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  14. wab25

    wab25 Black Belt

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    The guy doing the rhino guard, seems to be off balance, leaning to far forward. He also seems committed to linear forward movement, while being off balance. A parry as CB Jones suggests, then entering with your hip should produce a very pretty hip throw.

    In fact, I use something similar in a drill I use to teach people how to do non-static hip throws. (a static hip throw is where you start facing your uke, in a standard gi grip, then execute your off balance and throw... which is good for learn how to do the throw, but not so good for how to apply the throw) In the first part of the drill, uke walks toward tori, both arms extended... I tell them to try to grab tori by the neck, as seen in movies, and choke him with their hands. Tori, parries, enters and throws. This way tori gets to apply the throw, in a semi dynamic situation. Next step, have uke to a forward roll towards tori, with the intent of finishing the roll standing and grabbing tori's neck. Tori should blend in with uke as he is standing. He should continue ukes motion forward to off balance him, never let him stand, enter and get his throw. This is a little more dynamic situation. You can then have tori give different attacks from walking or rolling. You can work up to random attacks and then even into randori.

    When I saw the rhino guard, I immediately thought of the drills we do, only with rhino hands instead of zombie arms or spears. To me it says "I am trying to help you throw me."
     
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  15. Flying Crane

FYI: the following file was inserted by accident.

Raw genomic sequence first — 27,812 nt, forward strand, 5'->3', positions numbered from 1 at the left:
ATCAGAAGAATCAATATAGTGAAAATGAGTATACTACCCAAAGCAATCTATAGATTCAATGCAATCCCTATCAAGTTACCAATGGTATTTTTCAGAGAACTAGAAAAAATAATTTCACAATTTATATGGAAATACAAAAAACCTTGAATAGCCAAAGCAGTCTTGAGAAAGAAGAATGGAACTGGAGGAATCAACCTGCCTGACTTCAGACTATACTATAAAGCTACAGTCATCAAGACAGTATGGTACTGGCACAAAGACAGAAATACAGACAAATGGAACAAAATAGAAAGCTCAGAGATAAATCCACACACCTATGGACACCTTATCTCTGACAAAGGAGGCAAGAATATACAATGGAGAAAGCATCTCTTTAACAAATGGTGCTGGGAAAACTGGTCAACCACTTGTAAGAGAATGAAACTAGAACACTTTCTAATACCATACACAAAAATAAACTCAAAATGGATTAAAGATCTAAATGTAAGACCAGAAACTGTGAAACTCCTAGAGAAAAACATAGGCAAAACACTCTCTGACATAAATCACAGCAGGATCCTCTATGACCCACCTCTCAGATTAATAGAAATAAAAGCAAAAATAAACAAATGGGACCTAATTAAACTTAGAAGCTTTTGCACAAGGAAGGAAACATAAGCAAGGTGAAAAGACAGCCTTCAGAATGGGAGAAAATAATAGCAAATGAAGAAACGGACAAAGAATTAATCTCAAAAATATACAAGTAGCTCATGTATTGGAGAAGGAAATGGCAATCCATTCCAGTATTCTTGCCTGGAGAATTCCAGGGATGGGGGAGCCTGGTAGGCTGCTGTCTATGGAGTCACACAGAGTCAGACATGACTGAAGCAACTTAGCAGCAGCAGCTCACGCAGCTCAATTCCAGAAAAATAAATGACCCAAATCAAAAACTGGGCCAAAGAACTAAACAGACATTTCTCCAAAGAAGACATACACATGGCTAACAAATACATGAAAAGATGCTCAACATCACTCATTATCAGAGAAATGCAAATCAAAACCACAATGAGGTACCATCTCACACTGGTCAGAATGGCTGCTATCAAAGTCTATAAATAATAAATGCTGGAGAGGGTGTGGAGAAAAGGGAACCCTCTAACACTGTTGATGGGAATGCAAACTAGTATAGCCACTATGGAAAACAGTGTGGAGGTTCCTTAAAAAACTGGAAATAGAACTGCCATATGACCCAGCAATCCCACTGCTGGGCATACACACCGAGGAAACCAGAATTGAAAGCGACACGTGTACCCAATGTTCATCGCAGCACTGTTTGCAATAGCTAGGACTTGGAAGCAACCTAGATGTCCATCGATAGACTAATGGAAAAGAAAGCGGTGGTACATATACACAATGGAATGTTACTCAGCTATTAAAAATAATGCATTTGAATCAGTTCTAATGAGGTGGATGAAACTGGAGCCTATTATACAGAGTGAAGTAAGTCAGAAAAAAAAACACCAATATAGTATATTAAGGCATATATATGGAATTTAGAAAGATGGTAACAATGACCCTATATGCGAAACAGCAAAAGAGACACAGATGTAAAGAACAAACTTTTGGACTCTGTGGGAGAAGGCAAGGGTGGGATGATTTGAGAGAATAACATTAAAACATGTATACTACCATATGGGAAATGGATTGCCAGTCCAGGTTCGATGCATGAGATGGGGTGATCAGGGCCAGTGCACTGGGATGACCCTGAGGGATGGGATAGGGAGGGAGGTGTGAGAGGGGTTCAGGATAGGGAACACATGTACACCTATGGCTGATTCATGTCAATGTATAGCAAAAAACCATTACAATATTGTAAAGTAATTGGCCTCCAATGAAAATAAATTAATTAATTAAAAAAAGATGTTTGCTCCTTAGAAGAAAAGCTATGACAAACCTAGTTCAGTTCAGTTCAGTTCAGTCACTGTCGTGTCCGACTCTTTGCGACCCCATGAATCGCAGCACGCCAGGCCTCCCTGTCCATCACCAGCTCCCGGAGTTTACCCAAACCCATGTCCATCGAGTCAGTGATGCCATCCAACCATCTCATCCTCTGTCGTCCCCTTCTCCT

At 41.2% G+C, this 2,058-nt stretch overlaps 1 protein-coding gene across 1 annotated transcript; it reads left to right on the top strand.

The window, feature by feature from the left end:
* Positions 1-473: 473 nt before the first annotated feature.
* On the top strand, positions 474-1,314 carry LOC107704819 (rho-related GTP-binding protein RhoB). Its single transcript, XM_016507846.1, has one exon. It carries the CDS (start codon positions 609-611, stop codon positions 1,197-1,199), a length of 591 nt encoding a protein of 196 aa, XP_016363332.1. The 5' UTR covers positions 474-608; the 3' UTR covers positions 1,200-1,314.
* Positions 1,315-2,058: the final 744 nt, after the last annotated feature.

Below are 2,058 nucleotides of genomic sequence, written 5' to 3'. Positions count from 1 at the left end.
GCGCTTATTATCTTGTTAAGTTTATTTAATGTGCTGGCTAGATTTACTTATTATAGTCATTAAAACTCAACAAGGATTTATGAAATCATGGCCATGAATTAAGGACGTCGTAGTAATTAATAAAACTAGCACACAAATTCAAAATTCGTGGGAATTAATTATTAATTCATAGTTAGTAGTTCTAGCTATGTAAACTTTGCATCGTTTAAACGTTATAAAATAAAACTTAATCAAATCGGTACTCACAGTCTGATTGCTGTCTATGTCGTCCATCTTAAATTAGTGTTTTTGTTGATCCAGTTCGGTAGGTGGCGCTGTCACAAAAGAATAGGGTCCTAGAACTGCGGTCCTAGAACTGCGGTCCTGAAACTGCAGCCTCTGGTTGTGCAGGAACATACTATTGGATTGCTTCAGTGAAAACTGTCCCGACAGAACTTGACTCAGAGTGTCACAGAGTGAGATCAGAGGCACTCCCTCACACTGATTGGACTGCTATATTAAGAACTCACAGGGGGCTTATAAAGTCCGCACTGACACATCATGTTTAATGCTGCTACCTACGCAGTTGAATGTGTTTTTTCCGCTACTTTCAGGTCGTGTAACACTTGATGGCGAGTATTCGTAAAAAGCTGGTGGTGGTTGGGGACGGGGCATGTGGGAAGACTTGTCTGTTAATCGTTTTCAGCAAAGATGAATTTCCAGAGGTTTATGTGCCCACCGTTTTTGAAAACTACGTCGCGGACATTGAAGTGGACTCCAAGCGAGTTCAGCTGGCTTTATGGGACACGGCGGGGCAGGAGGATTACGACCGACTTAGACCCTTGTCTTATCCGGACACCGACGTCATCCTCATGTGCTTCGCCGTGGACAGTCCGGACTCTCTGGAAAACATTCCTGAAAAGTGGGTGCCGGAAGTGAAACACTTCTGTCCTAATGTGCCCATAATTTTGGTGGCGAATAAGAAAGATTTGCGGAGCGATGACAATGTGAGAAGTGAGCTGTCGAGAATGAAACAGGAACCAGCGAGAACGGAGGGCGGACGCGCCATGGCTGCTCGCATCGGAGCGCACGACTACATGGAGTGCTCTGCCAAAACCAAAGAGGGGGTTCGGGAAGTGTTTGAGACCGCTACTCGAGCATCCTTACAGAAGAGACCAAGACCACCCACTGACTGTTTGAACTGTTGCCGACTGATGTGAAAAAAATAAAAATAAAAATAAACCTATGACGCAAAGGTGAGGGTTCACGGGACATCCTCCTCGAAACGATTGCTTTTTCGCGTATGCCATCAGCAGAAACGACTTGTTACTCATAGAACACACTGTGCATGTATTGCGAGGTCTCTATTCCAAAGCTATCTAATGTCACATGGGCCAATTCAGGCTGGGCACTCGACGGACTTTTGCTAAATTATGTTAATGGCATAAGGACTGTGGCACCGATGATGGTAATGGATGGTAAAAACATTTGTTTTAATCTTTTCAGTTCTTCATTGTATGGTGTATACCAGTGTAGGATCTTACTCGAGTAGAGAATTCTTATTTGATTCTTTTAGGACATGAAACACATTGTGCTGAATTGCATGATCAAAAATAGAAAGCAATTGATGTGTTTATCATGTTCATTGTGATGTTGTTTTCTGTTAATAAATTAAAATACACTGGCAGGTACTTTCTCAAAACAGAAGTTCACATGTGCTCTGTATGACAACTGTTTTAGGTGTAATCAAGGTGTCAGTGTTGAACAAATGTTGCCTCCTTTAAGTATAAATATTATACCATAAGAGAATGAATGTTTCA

Flying Crane Sr. Grandmaster

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    Well maybe, and maybe not. There are all kinds of things that work quite well, that are not found in a combat sport venue. Not everything has a place in every venue. Some things are not appropriate in a particular venue, or they don’t have a need for it because they use other things that also work.

    I could see this rhino guard working in some circumstances, and not in others. Like everything, it depends. Nothing is perfect for everything, nothing works all the time.

    Whether or not something is being used in a combat sports venue is hardly the yardstick to measure whether it works well.
     
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  16. Danny T

    Danny T Senior Master

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    Right inside leg kick when the guy steps in, Angle out, Uppercut, Overhand, Hook the body.
     
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  17. CB Jones

    CB Jones Senior Master

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    Also, I think it might be susceptible to an opponent slipping to the side and sweeping the front leg or a hard kick to the calf/lower leg.
     
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  18. JowGaWolf

    JowGaWolf Grandmaster

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    I would need to see it applied when there is kicking involve. For me, I would probably punch the arms. I tend to take what my opponent is willing to give. So in this scenario, I would attack the arms literally punching them for the purpose of making the less efficient.

    I'm happy not to punch at the face if you are willing to give me something else to punch at.

    The video looks like you were testing it against one type of an attack.
     
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  19. skribs

    skribs Senior Master

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    I guess it makes sense for that specific purpose. That doesn't appear to be how it was used (for the most part) in this practical display.

    I was with you up until the last sentence. Some strategies haven't been identified or widely publicized yet.

    On attacking the hand. I was mainly looking at this from a TKD perspective last night. But this morning I was thinking about it from the Hapkido perspective. If someone wants to give me their hands and keep the rest of their body away, an experienced Hapkidoist would have a field day.
     
  20. wab25

    wab25 Black Belt

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    Can you elaborate on what you mean here? I agree that the hip throws, sweeps and sacrifice throws are readily available. But, the wrist locks will be next to impossible to get since the hands are together, supporting each other. The elbow locks look inviting... but again, since the hands are together, if there is even a slight bend in his elbows, the elbow locks will be very hard to get. Was there some other direction you were going?